Post-flood roadworks get go ahead
ALMOST 18 months after the first of two floods wreaked havoc across the Southern Downs, massive restoration works are finally in sight.
During a council meeting yesterday, it was heard that about $28 million worth of federally-funded works would be carried out on the region's roads between September this year and June next year.
A total of $18 million has already been approved and carried out in the region since the disasters.
The council issued a call for expressions of interests from suitably qualified contractors at the end of last month, with the deadline being met yesterday.
The applicants will soon be whittled down to the three top contenders, before one successful contractor is named in late September.
During a council meeting yesterday, Councillor Jamie Mackenzie questioned whether it would be possible to obligate the successful contractor to use local workers.
Director of engineering Peter See said while council factored local business and industry participation into its selection criteria, making it mandatory could be counter-productive.
He said restricting work to local people could make it harder to meet the June 2013 deadline and could mean local people were not able to access local tradespeople for quite some time.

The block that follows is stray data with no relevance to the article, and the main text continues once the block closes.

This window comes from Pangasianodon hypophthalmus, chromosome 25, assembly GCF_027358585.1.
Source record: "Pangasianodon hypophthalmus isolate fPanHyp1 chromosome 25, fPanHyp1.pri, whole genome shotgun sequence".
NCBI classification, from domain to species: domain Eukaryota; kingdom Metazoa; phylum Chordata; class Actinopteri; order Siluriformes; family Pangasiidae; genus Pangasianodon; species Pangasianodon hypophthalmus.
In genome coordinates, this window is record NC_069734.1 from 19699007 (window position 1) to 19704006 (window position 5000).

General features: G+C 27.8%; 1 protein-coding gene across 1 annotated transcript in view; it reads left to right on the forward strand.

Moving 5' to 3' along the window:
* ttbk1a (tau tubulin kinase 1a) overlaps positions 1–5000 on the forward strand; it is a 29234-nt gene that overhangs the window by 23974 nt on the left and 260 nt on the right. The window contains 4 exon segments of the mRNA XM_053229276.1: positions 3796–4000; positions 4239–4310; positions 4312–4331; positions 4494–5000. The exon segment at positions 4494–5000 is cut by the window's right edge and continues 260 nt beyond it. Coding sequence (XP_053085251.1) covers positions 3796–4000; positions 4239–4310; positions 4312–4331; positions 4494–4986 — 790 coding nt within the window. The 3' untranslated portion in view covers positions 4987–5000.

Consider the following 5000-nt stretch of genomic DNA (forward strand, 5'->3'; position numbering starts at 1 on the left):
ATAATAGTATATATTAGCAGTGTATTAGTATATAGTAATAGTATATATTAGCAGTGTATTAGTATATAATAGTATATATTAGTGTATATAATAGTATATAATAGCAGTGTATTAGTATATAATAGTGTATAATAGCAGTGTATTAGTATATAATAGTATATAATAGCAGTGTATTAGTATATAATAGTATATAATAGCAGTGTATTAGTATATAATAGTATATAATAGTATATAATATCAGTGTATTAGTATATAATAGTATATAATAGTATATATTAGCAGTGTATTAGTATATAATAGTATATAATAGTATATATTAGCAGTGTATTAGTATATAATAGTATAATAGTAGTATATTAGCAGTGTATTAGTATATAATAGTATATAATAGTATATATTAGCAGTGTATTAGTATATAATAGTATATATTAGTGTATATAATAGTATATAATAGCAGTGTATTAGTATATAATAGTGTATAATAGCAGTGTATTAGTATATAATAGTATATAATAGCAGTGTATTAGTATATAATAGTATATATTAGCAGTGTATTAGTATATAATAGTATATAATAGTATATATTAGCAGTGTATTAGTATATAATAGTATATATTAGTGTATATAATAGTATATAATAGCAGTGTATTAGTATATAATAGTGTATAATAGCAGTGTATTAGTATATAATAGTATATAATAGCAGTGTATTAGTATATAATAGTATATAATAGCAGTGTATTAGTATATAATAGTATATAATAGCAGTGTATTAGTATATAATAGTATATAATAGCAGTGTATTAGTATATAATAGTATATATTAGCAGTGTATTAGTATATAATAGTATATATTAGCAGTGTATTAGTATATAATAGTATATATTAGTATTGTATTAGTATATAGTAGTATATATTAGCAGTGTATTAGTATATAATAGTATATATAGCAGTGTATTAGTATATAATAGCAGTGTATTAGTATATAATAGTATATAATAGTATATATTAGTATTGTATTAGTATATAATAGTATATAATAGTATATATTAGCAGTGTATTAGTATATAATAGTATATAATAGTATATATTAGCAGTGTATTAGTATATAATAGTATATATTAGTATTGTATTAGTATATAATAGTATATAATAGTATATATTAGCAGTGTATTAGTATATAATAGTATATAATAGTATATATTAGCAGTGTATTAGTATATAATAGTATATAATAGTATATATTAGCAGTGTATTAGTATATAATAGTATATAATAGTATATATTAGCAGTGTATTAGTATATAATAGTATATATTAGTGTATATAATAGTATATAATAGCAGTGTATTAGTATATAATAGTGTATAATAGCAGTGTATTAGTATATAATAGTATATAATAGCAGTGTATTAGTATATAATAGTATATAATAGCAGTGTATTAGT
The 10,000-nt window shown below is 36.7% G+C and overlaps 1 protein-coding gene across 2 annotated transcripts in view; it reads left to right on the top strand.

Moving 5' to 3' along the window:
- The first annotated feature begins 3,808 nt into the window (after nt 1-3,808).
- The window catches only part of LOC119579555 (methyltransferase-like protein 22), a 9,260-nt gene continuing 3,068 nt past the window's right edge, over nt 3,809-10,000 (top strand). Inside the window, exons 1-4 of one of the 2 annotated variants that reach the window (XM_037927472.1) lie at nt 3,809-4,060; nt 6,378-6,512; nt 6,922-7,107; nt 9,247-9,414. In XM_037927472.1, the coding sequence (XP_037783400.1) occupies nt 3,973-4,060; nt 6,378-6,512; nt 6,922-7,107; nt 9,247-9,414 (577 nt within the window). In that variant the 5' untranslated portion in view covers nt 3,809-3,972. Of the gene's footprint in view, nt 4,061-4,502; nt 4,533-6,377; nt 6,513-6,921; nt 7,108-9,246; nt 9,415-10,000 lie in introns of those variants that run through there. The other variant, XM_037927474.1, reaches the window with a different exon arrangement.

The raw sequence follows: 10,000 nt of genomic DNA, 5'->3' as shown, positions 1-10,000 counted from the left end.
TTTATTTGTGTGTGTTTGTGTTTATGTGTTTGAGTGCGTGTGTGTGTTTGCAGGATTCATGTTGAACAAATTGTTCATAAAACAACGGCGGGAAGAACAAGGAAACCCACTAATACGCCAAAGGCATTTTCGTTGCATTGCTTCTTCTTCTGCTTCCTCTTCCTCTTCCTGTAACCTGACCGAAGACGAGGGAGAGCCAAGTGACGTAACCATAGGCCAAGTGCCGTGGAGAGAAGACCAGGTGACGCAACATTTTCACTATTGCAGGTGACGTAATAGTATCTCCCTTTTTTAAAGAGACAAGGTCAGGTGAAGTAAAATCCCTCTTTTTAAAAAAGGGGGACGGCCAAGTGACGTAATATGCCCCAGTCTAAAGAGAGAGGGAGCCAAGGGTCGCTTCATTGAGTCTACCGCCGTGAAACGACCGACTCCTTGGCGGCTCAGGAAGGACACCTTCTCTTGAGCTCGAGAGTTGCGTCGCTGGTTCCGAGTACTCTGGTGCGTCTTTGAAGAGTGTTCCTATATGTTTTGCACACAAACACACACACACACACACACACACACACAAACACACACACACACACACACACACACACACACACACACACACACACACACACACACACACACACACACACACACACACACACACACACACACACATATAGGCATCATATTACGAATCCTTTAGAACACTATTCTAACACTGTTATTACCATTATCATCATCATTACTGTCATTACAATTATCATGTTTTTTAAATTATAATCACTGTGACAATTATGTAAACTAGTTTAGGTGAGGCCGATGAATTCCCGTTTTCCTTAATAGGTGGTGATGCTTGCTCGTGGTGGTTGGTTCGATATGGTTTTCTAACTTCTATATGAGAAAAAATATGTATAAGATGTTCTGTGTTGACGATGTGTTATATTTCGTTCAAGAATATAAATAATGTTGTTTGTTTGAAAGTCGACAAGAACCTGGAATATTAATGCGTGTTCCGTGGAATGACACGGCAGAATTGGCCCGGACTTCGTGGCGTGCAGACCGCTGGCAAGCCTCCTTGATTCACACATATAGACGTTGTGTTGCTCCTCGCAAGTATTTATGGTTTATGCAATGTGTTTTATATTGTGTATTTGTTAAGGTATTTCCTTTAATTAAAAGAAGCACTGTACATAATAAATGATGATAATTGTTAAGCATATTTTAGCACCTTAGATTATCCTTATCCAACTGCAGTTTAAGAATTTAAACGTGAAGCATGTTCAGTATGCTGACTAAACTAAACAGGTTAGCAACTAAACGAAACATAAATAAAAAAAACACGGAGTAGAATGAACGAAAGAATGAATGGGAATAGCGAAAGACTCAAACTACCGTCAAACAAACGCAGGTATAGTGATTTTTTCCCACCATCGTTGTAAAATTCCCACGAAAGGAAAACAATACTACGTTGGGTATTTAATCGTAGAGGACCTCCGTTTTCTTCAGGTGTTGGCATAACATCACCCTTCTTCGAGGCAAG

"Given the scope of things, there's certainly going to be a lot of outsiders working here too," Mr See said.
The work is to be carried out on local roads, which were severely ravaged during the two rounds of flooding.
Mr See yesterday said the council would provide the successful contractor with a preferred supplier list, naming local quarries, bitumen suppliers and other contractors the council usually deals with.
Mr See conceded that "75 other councils" would currently be on the hunt for contractors, which could have an impact on the number of qualified contractors who are willing to take on the jobs.
The councillors yesterday discussed the fact only the flood-affected areas of some roads would be repaired, which may invoke some public scrutiny.
Mayor Peter Blundell said he had no reservations about explaining the situation to the community.
"I would much rather answer the question of why we did some and not all, rather than why we didn't do any," he said.
In deciding on a suitable contractor, the council will consider such qualities as the contractor's track record, price and value, capabilities, experience and their approach to the project.
A shortlist of tenderers is expected to be compiled by early next month, with a closing date for tenders in mid-August.
It is anticipated council will select a contactor and execute an agreement in late-September and work is to be finalised by June next year.